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THE DENT SCHOOLHOUSE

THE DENT SCHOOLHOUSE – Class Distressed

By HEIDI HONEYCUTT

The story of Charlie McFee is familiar to those well-versed in urban legends and American horror folklore: In Dent, Ohio (near Cincinnati) in 1942, children attending the local schoolhouse begin to go missing. They keep disappearing over the next decade, and in 1955, an angry mob discovers that Charlie, the school janitor, has been keeping the rotting bodies of murdered students in gruesome states of disarray in the basement. Charlie escapes and is never heard from again, while the ghosts of murdered kids roam the hallways, seeking revenge and release from their violent passing…but is Charlie really gone?

Josh Wells, Chuck Stross and Bud Stross are the owners of the Dent Schoolhouse haunted attraction. When they acquired the actual schoolhouse from a local charity organization, they discovered it had a dark history—one they could fully exploit for local Halloween enthusiasts. Fully theming the attraction around the story of the missing students and Charlie the janitor himself, the trio have created a fully immersive attraction involving the manpower of dozens of people, working all year long.

“We set Dent Schoolhouse up to be like a movie,” Bud Stross says. “You, the audience member, relive the horror of the schoolhouse and what Charlie McFee did to the students. From start to finish, our customers are engulfed by the building and its history. Before you even buy a ticket, guests are met by actors playing locals who are crazed by the grisly landmark in their town.”

There’s a splendid amount of blood and body parts to go with the atmospheric creep factor, and Dent has been called the most detailed haunted attraction out there. “We try to touch on everything people love about horror movies,” Stross explains. For gore fanatics who enjoy the most explicit violence and brutality, there are plenty of gutted parents and children, a cafeteria of human remains and at least a few scenes of horrific torture. “Then there is the paranormal factor,” he adds; the Dent Schoolhouse, he insists, may truly be haunted. “Just walking in the building, guests may actually see or be touched by real ghosts—though that’s not guaranteed, of course.” But there are helpful haunters who create spirits when real ones don’t happen to appear; ghostly children, floating librarians and the eerie ambience of a long-gone era tend to creep people out just fine.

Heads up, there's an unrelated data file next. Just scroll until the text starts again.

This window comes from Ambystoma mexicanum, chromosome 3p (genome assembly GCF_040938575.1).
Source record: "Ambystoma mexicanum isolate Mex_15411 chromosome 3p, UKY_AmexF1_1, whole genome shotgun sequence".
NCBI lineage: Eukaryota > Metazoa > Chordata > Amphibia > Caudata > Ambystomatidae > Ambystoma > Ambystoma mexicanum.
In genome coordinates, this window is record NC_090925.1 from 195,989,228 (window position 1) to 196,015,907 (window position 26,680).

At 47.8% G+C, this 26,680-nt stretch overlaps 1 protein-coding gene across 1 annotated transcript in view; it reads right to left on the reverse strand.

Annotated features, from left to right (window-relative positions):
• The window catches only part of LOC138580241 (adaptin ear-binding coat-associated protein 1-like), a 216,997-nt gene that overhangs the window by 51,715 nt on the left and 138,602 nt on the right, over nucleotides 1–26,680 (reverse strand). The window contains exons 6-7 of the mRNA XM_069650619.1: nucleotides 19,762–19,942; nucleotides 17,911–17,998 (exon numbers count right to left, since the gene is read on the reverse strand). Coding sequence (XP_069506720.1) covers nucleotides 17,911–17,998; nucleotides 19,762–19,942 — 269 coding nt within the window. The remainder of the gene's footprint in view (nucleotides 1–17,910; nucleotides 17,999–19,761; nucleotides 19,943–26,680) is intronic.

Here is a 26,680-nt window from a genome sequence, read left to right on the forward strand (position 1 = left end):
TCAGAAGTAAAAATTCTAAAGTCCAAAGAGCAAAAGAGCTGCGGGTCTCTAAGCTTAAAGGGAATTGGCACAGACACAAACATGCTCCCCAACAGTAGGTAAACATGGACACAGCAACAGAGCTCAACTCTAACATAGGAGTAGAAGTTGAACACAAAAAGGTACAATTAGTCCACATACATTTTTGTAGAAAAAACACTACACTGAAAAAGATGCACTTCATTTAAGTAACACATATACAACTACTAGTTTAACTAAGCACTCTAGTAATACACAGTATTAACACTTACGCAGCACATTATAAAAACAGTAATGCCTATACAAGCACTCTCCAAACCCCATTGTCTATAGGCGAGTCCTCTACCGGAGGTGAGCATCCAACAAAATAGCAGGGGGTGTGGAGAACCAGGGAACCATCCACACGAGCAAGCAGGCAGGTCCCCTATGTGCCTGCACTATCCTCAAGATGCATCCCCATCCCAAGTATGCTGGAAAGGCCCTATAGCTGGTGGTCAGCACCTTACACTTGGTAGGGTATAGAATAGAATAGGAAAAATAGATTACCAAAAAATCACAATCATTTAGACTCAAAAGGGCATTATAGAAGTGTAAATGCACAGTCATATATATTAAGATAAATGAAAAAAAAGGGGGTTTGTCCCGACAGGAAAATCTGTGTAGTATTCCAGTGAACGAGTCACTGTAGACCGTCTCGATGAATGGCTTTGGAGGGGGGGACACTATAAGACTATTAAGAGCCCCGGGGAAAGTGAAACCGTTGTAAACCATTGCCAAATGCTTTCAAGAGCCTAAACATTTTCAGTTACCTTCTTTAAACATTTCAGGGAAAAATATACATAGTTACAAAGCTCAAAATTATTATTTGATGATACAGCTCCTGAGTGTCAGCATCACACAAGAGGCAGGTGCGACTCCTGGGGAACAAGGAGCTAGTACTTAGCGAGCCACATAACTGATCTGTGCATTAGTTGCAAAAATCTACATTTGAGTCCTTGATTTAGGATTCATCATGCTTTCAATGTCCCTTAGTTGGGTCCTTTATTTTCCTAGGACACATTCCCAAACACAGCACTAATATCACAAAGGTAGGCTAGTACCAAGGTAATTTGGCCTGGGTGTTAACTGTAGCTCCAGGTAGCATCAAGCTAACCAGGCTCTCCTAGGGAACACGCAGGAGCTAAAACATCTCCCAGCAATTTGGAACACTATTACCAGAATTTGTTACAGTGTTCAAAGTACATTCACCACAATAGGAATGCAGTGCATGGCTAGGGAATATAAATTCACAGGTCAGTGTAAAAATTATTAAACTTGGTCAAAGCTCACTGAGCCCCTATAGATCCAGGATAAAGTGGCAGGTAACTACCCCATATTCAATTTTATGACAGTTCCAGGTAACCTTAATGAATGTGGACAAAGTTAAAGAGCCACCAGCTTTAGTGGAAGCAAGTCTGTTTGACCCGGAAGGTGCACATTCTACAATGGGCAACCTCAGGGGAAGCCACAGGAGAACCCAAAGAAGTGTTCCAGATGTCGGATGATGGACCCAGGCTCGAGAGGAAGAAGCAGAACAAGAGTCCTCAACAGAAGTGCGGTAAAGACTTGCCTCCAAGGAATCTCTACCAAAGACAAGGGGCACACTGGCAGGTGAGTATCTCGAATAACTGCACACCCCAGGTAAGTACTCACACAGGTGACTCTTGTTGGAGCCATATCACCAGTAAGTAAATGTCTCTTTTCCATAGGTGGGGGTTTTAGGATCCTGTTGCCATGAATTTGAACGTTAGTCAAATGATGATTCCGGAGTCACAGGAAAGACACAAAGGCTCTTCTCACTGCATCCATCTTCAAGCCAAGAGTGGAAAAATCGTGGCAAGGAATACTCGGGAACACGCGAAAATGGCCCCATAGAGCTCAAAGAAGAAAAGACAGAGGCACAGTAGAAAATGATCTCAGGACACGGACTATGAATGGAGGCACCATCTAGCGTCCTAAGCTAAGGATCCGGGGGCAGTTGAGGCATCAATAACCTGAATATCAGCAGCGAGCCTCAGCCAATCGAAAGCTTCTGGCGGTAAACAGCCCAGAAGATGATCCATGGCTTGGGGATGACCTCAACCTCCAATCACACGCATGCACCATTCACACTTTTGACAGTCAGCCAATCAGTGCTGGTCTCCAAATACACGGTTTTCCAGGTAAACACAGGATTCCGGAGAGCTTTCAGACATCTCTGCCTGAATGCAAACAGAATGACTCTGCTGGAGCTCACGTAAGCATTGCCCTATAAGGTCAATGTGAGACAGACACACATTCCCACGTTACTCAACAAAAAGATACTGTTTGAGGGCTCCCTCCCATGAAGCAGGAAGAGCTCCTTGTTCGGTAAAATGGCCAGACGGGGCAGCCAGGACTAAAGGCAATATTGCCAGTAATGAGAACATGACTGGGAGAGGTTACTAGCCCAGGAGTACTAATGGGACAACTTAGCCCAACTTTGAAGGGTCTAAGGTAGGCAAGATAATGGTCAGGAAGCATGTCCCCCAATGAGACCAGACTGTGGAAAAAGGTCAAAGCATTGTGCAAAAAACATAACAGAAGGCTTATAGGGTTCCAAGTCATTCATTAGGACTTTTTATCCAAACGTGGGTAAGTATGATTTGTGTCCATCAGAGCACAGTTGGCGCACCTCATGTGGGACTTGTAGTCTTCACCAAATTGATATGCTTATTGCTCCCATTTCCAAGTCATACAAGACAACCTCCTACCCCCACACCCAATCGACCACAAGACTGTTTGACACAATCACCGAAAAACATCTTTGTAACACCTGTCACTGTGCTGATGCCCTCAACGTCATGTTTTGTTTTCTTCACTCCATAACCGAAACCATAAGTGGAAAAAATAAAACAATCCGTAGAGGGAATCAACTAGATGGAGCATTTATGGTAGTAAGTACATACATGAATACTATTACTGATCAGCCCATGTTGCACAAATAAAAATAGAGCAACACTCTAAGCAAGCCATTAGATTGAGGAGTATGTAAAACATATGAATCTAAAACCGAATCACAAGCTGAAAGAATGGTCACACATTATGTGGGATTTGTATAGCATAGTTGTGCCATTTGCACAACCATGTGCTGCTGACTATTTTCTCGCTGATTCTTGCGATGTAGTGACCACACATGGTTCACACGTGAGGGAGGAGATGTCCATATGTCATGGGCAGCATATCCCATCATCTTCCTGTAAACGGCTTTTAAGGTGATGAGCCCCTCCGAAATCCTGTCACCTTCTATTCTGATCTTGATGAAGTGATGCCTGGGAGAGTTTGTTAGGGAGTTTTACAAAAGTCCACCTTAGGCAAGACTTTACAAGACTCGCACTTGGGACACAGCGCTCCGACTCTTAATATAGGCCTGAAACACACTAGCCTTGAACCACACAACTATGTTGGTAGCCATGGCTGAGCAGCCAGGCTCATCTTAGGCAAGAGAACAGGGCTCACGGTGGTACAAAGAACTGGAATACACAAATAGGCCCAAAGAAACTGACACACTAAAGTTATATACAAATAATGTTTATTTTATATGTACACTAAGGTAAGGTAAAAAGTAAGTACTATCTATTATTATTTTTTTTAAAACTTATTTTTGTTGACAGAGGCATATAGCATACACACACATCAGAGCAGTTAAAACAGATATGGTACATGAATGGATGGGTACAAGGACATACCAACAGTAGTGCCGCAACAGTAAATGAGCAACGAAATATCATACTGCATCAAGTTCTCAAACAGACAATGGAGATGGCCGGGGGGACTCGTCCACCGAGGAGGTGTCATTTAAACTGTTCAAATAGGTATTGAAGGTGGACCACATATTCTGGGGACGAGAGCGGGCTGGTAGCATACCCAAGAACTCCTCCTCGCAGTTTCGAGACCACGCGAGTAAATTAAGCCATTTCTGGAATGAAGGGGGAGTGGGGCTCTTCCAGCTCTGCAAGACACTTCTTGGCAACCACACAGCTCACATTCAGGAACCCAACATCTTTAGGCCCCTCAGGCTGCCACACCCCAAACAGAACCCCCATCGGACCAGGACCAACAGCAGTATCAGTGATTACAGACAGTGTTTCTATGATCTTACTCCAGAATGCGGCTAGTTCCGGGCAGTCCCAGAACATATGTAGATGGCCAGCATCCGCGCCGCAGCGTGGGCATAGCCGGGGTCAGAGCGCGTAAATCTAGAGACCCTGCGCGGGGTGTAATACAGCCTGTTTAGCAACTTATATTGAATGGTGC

“There’s something about vintage that seems scary to people,” muses Stross, who searches for antiques and hits numerous garage sales to make sure everything within the Schoolhouse accurately represents 1950s Americana. The interior looks as if it has not been touched for 60 years; the paint is peeling, dust and cobwebs cover the desks and bookcases and debris have accumulated in the classrooms and hallways. It’s exactly what a haunted schoolhouse should look like.

The Dent attraction touches on a very American experience: Every kid hates school, right? We can all relate to bad memories and incidents on the playground, and we all know a few urban legends about maniacs killing teenagers on school premises—not to mention that many of the most popular genre films ever made have horrific school scenes (Carrie, Halloween, A Nightmare on Elm Street…the list goes on). The Dent Schoolhouse is designed to cater to these terrors; there are even cruel teachers on hand to lend a dose of discipline to guests entering their classrooms. Like something out of an Elm Street flick, the haunt features a hallway that seems to go on forever, leading to classrooms and lockers that never end. More trompe l’oeil makes adult patrons feel like kids again, as the walls are 12 feet tall.

Guests follow a very natural and organic path through the Dent Schoolhouse. Instead of feeling like a constructed maze, like the attractions at many theme parks, this one makes it seem like guests are actually walking through an abandoned school. To get to certain scenes, visitors actually walk through holes in the wall to get to the next grisly set piece. It has a lived-in (or rather, long-abandoned) ambience that is incredibly evocative.